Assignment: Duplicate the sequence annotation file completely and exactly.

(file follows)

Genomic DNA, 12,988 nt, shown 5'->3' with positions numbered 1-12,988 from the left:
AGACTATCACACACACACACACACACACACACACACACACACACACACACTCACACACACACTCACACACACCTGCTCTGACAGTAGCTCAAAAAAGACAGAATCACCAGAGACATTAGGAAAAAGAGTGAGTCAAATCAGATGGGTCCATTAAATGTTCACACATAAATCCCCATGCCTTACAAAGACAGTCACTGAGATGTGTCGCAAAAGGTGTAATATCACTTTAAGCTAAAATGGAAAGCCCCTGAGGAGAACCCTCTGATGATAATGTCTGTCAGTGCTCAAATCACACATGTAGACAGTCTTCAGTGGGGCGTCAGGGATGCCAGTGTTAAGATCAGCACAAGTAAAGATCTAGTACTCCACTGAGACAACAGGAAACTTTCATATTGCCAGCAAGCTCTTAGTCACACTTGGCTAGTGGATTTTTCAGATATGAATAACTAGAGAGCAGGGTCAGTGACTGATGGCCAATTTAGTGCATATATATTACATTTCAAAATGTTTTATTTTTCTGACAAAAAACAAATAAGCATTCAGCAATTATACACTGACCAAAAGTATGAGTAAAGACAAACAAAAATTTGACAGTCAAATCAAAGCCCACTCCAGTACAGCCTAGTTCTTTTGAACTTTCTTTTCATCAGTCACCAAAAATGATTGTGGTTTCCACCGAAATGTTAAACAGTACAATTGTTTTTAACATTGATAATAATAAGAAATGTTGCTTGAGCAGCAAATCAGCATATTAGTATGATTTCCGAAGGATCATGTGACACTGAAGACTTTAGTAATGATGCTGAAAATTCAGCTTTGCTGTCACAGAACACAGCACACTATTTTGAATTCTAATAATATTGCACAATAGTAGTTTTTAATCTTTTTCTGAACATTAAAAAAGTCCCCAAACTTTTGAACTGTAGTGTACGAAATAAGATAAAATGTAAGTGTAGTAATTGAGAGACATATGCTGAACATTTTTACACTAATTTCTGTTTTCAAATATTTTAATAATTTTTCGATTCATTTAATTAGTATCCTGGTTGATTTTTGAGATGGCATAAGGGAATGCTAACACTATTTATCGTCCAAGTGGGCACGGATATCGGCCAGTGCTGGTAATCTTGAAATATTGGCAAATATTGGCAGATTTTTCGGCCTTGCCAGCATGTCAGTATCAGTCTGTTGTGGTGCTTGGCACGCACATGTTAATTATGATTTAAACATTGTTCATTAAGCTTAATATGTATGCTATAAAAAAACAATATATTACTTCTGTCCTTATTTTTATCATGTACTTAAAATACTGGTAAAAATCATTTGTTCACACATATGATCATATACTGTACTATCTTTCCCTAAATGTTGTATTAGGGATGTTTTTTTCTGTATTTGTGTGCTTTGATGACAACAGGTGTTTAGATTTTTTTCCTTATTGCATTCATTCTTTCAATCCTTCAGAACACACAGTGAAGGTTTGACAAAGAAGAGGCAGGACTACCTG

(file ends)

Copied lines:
Genomic DNA, 12,988 nt, shown 5'->3' with positions numbered 1-12,988 from the left:
AGACTATCACACACACACACACACACACACACACACACACACACACACACTCACACACACACTCACACACACCTGCTCTGACAGTAGCTCAAAAAAGACAGAATCACCAGAGACATTAGGAAAAAGAGTGAGTCAAATCAGATGGGTCCATTAAATGTTCACACATAAATCCCCATGCCTTACAAAGACAGTCACTGAGATGTGTCGCAAAAGGTGTAATATCACTTTAAGCTAAAATGGAAAGCCCCTGAGGAGAACCCTCTGATGATAATGTCTGTCAGTGCTCAAATCACACATGTAGACAGTCTTCAGTGGGGCGTCAGGGATGCCAGTGTTAAGATCAGCACAAGTAAAGATCTAGTACTCCACTGAGACAACAGGAAACTTTCATATTGCCAGCAAGCTCTTAGTCACACTTGGCTAGTGGATTTTTCAGATATGAATAACTAGAGAGCAGGGTCAGTGACTGATGGCCAATTTAGTGCATATATATTACATTTCAAAATGTTTTATTTTTCTGACAAAAAACAAATAAGCATTCAGCAATTATACACTGACCAAAAGTATGAGTAAAGACAAACAAAAATTTGACAGTCAAATCAAAGCCCACTCCAGTACAGCCTAGTTCTTTTGAACTTTCTTTTCATCAGTCACCAAAAATGATTGTGGTTTCCACCGAAATGTTAAACAGTACAATTGTTTTTAACATTGATAATAATAAGAAATGTTGCTTGAGCAGCAAATCAGCATATTAGTATGATTTCCGAAGGATCATGTGACACTGAAGACTTTAGTAATGATGCTGAAAATTCAGCTTTGCTGTCACAGAACACAGCACACTATTTTGAATTCTAATAATATTGCACAATAGTAGTTTTTAATCTTTTTCTGAACATTAAAAAAGTCCCCAAACTTTTGAACTGTAGTGTACGAAATAAGATAAAATGTAAGTGTAGTAATTGAGAGACATATGCTGAACATTTTTACACTAATTTCTGTTTTCAAATATTTTAATAATTTTTCGATTCATTTAATTAGTATCCTGGTTGATTTTTGAGATGGCATAAGGGAATGCTAACACTATTTATCGTCCAAGTGGGCACGGATATCGGCCAGTGCTGGTAATCTTGAAATATTGGCAAATATTGGCAGATTTTTCGGCCTTGCCAGCATGTCAGTATCAGTCTGTTGTGGTGCTTGGCACGCACATGTTAATTATGATTTAAACATTGTTCATTAAGCTTAATATGTATGCTATAAAAAAACAATATATTACTTCTGTCCTTATTTTTATCATGTACTTAAAATACTGGTAAAAATCATTTGTTCACACATATGATCATATACTGTACTATCTTTCCCTAAATGTTGTATTAGGGATGTTTTTTTCTGTATTTGTGTGCTTTGATGACAACAGGTGTTTAGATTTTTTTCCTTATTGCATTCATTCTTTCAATCCTTCAGAACACACAGTGAAGGTTTGACAAAGAAGAGGCAGGACTACCTG